Seeing by Observing

Yogi Berra is supposed to have said “You can see a lot just by observing.” One of the great rewards of considered photography is how it can slow us down a bit so that we can “see” interesting things ordinarily overlooked. We walk our dogs in a local park every single day and are inclined to pay attention to our surroundings. Consequently, we’re almost rewarded with something new.

For example, we spotted this large insect on a recent visit. It was several inches long and, according to a web search, is a female “Hercules Beetle.” Some report sightings of them are rare. After snapping a few photos, we went our way and she, hers.

Dragonflies seldom linger long enough for close examination, let alone from underneath. This one was accommodating and offered a unique view of its legs and delicate wing structure. They seem fond of flying along with us as walk. Once, while attempting to focus my camera on a particularly striking black one, a cardinal swooped down and snatched it away before I could get off a shot.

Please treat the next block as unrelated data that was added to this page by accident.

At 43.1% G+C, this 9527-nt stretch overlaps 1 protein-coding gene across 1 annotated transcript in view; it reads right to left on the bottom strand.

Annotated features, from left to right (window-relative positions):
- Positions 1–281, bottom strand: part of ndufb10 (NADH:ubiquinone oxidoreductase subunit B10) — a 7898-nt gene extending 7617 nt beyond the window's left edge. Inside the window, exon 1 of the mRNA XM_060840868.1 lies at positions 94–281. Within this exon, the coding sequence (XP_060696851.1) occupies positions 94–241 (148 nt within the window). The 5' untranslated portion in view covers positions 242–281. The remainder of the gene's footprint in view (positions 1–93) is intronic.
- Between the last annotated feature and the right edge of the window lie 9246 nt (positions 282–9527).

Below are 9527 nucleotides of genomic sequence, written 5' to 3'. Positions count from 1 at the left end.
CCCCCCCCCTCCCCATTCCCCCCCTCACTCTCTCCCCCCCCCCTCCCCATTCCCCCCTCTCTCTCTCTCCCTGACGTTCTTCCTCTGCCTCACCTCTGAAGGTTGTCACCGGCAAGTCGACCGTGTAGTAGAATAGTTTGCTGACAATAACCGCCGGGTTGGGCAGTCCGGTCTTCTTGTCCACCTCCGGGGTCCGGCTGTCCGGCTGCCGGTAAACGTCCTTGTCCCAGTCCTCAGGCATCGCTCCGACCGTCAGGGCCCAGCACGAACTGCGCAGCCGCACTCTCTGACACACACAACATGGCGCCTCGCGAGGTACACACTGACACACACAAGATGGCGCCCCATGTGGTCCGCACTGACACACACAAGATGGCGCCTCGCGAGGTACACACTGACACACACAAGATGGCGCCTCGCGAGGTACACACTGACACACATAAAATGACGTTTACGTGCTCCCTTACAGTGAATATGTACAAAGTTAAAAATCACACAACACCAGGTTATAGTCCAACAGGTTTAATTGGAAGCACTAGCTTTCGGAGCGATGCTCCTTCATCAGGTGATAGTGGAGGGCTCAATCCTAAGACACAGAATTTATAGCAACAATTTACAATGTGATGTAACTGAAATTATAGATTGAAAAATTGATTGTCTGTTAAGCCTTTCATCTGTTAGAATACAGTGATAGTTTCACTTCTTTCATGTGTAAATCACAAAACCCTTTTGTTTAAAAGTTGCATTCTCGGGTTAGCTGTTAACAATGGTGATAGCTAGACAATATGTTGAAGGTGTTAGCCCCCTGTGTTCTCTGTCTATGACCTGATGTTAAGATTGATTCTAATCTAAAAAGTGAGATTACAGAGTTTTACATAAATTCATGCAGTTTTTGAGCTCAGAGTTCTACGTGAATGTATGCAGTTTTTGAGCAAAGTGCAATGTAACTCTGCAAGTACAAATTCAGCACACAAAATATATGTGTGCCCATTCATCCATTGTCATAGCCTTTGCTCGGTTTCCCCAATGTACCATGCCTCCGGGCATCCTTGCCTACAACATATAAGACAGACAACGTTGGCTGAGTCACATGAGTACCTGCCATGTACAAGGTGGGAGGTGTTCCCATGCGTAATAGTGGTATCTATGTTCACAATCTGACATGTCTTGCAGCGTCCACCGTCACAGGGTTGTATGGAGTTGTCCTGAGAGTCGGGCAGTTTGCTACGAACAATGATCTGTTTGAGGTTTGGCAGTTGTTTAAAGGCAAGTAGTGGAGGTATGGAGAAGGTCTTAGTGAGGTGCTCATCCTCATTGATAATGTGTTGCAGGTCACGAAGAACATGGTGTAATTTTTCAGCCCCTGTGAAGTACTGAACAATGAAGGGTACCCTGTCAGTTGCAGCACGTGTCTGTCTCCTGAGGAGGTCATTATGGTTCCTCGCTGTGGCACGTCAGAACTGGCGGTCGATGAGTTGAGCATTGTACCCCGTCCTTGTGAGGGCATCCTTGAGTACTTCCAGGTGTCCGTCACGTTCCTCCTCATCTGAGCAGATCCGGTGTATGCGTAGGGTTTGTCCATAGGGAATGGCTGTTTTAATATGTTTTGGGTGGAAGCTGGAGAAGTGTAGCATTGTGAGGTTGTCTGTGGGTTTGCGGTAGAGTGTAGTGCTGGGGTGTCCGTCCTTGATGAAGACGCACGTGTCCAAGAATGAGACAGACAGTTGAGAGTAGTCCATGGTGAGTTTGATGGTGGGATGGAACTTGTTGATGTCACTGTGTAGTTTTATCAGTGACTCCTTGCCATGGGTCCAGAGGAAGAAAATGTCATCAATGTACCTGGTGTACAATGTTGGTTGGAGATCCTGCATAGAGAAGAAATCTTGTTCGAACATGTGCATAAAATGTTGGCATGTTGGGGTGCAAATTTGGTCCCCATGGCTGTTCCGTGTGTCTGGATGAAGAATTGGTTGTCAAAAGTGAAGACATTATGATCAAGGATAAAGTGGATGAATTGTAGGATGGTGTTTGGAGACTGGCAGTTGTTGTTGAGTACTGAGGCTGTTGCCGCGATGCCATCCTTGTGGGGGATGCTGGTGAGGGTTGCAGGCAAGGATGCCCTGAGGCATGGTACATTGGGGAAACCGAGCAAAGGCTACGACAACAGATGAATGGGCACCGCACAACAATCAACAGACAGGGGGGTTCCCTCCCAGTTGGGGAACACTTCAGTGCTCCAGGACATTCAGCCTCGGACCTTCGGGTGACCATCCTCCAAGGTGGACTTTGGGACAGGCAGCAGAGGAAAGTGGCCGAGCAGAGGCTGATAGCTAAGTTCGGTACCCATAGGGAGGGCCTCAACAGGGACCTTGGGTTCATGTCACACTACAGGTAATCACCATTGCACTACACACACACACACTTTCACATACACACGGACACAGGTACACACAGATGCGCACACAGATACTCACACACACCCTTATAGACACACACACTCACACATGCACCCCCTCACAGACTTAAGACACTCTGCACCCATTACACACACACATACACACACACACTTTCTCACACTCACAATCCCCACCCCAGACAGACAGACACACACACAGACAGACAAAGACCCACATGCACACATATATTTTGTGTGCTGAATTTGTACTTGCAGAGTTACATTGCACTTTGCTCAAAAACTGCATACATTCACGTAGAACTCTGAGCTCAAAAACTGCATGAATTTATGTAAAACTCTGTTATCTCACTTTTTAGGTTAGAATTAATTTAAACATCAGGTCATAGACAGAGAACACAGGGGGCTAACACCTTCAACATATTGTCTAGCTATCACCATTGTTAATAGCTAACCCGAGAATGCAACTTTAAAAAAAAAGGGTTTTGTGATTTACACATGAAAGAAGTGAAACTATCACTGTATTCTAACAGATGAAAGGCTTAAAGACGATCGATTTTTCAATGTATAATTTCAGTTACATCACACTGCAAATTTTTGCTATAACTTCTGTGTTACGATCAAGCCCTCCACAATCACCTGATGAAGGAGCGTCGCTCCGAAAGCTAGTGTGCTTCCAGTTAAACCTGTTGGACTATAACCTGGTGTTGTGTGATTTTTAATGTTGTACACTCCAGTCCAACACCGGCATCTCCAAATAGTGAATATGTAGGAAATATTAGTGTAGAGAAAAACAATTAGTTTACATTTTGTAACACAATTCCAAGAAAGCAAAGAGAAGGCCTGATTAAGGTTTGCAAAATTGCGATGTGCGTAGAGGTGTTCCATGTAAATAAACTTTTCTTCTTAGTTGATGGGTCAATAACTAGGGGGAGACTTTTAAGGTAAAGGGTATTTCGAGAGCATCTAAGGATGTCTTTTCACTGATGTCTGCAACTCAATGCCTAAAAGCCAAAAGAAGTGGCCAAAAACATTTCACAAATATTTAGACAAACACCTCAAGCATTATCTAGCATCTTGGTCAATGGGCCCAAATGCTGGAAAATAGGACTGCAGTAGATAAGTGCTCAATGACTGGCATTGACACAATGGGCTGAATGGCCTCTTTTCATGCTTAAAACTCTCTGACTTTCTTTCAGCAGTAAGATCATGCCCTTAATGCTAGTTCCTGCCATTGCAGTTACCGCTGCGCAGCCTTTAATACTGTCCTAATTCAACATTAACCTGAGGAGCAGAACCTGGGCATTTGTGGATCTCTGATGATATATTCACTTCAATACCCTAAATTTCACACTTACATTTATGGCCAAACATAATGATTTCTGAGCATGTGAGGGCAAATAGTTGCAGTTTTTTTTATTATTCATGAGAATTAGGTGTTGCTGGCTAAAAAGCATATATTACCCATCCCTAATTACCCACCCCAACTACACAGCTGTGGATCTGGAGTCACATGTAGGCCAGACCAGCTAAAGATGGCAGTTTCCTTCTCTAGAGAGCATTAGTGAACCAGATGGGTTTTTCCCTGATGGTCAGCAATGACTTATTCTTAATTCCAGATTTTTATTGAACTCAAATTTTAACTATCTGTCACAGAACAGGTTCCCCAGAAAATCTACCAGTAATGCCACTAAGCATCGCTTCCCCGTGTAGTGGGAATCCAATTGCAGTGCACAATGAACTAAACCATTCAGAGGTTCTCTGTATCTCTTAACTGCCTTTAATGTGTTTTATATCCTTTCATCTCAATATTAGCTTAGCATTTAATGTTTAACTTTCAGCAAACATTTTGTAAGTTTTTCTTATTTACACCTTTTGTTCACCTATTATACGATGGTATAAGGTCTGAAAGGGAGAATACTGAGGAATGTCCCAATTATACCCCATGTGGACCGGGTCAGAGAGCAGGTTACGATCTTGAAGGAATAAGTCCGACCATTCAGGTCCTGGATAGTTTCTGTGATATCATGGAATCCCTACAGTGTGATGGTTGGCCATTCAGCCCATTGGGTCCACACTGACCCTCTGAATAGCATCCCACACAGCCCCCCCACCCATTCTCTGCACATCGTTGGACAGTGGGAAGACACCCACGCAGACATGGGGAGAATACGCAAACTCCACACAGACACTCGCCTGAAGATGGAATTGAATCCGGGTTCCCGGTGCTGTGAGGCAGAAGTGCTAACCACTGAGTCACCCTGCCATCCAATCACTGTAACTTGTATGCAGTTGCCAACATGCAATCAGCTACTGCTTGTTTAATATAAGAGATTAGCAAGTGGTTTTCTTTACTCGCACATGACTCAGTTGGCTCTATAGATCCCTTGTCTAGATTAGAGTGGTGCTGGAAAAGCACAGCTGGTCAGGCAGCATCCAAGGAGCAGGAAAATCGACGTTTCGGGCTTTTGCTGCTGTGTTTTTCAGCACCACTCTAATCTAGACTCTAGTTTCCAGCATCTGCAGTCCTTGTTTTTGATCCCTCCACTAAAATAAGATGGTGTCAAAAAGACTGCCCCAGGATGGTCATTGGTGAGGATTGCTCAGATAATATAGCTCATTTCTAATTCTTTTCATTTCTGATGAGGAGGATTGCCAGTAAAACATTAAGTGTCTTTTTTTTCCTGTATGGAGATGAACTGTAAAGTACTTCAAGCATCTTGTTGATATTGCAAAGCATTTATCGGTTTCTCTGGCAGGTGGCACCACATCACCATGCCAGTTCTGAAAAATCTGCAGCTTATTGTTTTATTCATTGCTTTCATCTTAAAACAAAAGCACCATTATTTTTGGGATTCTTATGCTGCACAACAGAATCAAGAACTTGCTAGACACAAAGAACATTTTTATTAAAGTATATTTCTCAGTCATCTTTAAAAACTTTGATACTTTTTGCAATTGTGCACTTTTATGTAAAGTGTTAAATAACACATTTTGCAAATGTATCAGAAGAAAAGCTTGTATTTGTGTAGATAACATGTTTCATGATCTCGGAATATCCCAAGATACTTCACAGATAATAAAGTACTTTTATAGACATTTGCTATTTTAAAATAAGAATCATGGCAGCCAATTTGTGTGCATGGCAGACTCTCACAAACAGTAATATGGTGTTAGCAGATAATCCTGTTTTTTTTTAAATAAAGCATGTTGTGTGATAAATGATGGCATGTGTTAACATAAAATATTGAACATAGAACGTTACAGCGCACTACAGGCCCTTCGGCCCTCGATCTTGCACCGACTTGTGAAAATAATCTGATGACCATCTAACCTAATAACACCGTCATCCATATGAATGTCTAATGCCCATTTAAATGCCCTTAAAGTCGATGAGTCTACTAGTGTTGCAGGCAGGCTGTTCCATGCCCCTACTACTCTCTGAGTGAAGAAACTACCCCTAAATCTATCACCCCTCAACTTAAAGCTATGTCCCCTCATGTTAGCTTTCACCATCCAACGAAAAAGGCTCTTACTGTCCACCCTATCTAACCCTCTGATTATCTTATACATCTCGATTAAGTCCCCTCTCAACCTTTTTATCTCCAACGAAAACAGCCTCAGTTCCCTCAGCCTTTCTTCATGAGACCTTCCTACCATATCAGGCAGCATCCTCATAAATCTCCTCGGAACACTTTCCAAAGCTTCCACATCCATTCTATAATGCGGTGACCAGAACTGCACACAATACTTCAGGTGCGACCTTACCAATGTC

Cardinals abound but they sometimes can be difficult to shoot since they seem reluctant to linger in one spot. However, this one was preoccupied with what it perceived to be a rival but was actually its own reflection in the windshield of a car.

Speaking of cardinals, it appears that the one below has had a rough time of it. Whether those missing head feathers were due to a predator, fighting with another bird or some sort of avian malady, it decidedly is not a good look. We’ve seen (and photographed) it twice in the same area.

Is it just me or are there fewer butterflies around us these days? I see so few that when the opportunity arises to capture an image of one, I act.
Uh, oh. On a recent park walk we watched a hand-holding couple walk right past this guy, unaware that only a few feet away sat a rattus norvegicus, or, as it is more commonly known, a brown rat. If you’re looking for them, sometimes you can see as many as a dozen or more at one time in this portion of the park.  Cute, eh?